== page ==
Vampires are beings that subsist on human and/or animal lifeforce. They are reanimated corpses who feed by draining and consuming the blood of living beings. The term usually refers to the blood-drinkers of Eastern Europe, but the term is often applied to similar creatures from other regions and cultures.
Strongly rooted in Eastern Europe particularly Slavic lore. They are usually suicide victims, criminals or evil sorcerers, though they can pass vampirism onto his innocent victims. A victim of a cruel, untimely or violent death is also susceptible to becoming a vampire.
Evidence that a bloodsucker is active in a given locality include death of cattle, sheep, relatives or neighbours; an exhumed body being in a lifelike state with new growth of the fingernails or hair or blood on the mouth coupled with a ruddy complexion.
Vampires, are afraid of garlic and were compelled to count particles of grain, sawdust, and the like. They can be destroyed by driving a wooden stake into its heart, decapitation, burning, repeating the funeral service, sprinkling Holy Water on the body, or exorcism.
A person born with a caul, an extra nipple, a tail, or extra hair was doomed to become a bloodsucker. The same fate applied to someone whose mother encountered black cat cross her path, and someone who was born out of wedlock. Others who became vampires were those who died an unnatural death, or the seventh child in any family. Moreover, being bitten by a vampire meant certain condemnation to a vampiric existence after death.
A vampire in the grave could be discerned by holes in the earth, an undecomposed corpse with a red face, or with one foot in the corner of the coffin. Living vampires were identified by distributing garlic in church and observing who would refuse to eat it.
Measures to prevent a person from becoming a vampire include careful preparation of dead bodies, including preventing animals from passing over the corpse, placing a thorny branch of wild rose in the grave, and placing garlic on windows and rubbing it on cattle.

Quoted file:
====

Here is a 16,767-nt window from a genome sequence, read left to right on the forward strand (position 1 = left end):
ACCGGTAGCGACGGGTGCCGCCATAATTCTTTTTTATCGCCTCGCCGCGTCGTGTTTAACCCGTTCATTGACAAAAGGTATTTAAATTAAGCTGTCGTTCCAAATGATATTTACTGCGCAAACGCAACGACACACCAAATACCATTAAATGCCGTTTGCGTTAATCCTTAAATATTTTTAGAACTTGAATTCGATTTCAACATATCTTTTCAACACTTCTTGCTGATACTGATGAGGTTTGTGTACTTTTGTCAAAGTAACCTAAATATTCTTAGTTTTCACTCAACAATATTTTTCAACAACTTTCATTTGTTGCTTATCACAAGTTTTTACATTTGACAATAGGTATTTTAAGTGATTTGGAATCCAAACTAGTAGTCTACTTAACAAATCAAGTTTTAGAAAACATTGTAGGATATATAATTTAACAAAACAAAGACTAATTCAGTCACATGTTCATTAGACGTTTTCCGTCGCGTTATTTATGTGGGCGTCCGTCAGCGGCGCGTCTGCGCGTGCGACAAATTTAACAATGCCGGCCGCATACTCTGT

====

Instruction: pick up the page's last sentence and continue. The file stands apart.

To destroy a vampire, a stake was driven through the body, followed by decapitation and placing garlic in the mouth. For resistant cases, the body was dismembered and the pieces burned.
Abhartach is an Irish vampire, the story goes that the local people wanted to kill the tyrant Abhartach and asked Fionn depending on the to kill him. Having seen Abhartach return he asked a local druid how to defeat the vampire and is told to impale him through the heart and bury him upside down.
Greek customs may have propagated this belief, notably a ritual that entailed exhuming the deceased after three years of death and observing the extent of decay. If the body was fully decayed, the remaining bones were put in a box by relatives and wine poured over them, a priest would then read from scriptures. However, if the body had not sufficiently decayed, the corpse would be labelled a vampire.
Vampirism could occur through various means: excommunication or desecrating a religious day, committing a great crime, or dying alone. Other more superstitious causes include having a cat jump across the grave, eating meat from a sheep killed by a wolf or having been cursed. It was also believed in more remote regions of Greece that unbaptized people would be doomed to vampirism in the afterlife.
The appearance of vampires varied throughout Greece and were usually thought to be indistinguishable from living people, giving rise to many folk tales with this theme. However, this was not the case everywhere: on Mount Pelion vampires glowed in the dark, while on the Saronic islands they were thought to be hunchbacks with long nails; on the island of Lesbos vampires were thought to have long canine teeth much like wolves.
Vampires could be harmless, sometimes returning to support their widows by their work. However, they were usually thought to be ravenous predators, killing their victims who would be condemned to become vampires. Vampires were so feared for their potential for great harm, that a village or an island would occasionally be stricken by a mass panic if a vampire invasion were believed imminent. Nicholas Dragoumis records such a panic on Naxos in the 1930s, following a cholera epidemic.
Varieties of wards were employed for protection in different places, including blessed bread (antidoron) from the church, crosses and black-handled knives. To prevent vampires from rising from the dead, their hearts were pierced with iron nails whilst resting in their graves, or their bodies burned and the ashes scattered. Because the Church opposed burning people who had received the myron of chrismation in the baptism ritual, cremation was considered a last resort.